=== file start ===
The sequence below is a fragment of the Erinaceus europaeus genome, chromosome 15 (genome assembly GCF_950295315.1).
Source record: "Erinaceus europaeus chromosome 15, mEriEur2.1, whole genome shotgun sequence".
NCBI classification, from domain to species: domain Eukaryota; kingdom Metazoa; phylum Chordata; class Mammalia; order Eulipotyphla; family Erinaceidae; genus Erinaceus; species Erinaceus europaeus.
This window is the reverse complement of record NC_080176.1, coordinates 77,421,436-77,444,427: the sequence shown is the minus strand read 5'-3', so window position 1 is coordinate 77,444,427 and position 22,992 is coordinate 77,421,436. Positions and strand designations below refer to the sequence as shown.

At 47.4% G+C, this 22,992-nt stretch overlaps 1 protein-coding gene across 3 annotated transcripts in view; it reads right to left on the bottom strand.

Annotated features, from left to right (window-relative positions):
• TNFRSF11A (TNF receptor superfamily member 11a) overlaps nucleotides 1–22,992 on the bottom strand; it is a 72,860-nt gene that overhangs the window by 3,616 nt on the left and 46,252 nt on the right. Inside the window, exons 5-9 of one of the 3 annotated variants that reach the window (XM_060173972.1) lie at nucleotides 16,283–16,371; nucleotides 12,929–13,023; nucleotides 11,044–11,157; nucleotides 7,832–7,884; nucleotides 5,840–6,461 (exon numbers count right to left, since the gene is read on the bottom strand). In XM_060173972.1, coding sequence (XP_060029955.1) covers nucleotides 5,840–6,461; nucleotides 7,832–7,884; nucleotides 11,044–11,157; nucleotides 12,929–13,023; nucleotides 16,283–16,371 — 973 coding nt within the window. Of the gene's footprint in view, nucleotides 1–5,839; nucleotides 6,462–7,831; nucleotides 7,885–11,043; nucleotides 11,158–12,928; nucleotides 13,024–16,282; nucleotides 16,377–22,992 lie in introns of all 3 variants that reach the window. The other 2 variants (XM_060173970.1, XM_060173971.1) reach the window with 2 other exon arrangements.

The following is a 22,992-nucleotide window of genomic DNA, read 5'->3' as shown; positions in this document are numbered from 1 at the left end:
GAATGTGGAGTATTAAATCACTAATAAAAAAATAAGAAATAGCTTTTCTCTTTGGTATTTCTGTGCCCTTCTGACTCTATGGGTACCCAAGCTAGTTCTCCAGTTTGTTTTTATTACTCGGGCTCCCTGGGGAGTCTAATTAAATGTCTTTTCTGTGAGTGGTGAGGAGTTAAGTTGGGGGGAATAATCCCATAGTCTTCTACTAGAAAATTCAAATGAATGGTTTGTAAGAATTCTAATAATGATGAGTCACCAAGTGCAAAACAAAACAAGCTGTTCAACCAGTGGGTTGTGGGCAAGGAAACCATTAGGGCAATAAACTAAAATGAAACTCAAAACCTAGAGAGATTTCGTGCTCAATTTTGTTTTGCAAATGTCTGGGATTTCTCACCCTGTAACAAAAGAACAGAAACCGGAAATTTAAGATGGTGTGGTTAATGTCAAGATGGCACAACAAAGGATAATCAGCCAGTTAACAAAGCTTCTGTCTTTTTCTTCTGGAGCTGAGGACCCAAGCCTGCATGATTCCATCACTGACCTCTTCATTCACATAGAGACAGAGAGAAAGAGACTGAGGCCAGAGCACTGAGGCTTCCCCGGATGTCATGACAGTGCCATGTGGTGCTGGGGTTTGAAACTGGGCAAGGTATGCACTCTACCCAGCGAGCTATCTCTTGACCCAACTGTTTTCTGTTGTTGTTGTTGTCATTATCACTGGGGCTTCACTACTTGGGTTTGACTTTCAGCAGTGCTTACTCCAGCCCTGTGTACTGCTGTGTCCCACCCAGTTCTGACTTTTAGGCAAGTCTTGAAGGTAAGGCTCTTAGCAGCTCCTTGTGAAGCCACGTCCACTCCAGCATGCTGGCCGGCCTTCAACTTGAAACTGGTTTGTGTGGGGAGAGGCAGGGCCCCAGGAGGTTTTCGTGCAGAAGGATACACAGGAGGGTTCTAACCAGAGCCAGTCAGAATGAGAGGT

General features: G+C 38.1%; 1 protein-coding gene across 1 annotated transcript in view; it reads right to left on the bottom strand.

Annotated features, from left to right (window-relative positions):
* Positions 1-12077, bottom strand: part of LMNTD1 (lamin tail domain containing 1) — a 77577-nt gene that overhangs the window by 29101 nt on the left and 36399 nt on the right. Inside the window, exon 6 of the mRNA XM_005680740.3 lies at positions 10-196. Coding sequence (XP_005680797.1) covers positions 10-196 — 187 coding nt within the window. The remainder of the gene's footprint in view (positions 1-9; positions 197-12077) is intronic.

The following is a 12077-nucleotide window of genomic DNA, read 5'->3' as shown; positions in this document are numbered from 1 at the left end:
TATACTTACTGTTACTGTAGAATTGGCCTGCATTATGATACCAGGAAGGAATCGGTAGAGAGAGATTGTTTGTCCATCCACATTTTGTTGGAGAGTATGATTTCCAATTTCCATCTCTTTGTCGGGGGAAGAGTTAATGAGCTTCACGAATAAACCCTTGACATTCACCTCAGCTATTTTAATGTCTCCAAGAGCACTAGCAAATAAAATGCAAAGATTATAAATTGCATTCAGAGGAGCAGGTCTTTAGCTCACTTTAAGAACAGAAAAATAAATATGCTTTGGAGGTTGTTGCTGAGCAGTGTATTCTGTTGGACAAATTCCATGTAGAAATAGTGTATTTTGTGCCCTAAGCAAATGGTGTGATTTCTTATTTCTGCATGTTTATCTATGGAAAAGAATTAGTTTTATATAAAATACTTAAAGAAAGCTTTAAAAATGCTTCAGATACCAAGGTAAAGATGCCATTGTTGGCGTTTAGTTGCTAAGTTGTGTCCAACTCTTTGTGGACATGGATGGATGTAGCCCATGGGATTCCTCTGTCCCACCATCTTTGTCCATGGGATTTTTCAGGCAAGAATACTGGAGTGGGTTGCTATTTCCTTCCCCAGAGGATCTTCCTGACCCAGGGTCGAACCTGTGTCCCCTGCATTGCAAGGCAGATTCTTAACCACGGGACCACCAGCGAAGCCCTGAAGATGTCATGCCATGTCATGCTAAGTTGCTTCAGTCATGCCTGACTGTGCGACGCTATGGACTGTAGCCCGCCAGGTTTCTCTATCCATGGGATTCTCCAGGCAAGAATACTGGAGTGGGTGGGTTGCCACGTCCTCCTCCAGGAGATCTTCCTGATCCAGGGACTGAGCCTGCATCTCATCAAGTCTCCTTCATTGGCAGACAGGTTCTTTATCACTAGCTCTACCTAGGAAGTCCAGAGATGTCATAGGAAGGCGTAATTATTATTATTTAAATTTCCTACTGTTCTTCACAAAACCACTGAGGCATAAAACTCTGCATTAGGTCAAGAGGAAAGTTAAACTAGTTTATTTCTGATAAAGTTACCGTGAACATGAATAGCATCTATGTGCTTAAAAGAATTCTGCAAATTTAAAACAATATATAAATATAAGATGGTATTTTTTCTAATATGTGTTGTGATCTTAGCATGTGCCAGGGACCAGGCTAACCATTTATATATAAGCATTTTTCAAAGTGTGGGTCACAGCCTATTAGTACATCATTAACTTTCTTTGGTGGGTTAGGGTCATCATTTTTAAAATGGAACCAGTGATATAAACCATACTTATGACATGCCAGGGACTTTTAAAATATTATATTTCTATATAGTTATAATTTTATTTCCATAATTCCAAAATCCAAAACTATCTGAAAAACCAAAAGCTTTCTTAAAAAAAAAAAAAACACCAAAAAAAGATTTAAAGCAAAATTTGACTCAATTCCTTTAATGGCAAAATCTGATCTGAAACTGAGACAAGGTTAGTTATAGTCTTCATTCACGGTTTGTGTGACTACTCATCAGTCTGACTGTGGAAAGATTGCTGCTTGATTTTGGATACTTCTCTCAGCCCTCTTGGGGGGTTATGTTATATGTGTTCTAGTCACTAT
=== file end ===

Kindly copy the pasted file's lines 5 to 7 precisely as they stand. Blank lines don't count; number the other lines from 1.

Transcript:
At 47.4% G+C, this 22,992-nt stretch overlaps 1 protein-coding gene across 3 annotated transcripts in view; it reads right to left on the bottom strand.

Annotated features, from left to right (window-relative positions):
• TNFRSF11A (TNF receptor superfamily member 11a) overlaps nucleotides 1–22,992 on the bottom strand; it is a 72,860-nt gene that overhangs the window by 3,616 nt on the left and 46,252 nt on the right. Inside the window, exons 5-9 of one of the 3 annotated variants that reach the window (XM_060173972.1) lie at nucleotides 16,283–16,371; nucleotides 12,929–13,023; nucleotides 11,044–11,157; nucleotides 7,832–7,884; nucleotides 5,840–6,461 (exon numbers count right to left, since the gene is read on the bottom strand). In XM_060173972.1, coding sequence (XP_060029955.1) covers nucleotides 5,840–6,461; nucleotides 7,832–7,884; nucleotides 11,044–11,157; nucleotides 12,929–13,023; nucleotides 16,283–16,371 — 973 coding nt within the window. Of the gene's footprint in view, nucleotides 1–5,839; nucleotides 6,462–7,831; nucleotides 7,885–11,043; nucleotides 11,158–12,928; nucleotides 13,024–16,282; nucleotides 16,377–22,992 lie in introns of all 3 variants that reach the window. The other 2 variants (XM_060173970.1, XM_060173971.1) reach the window with 2 other exon arrangements.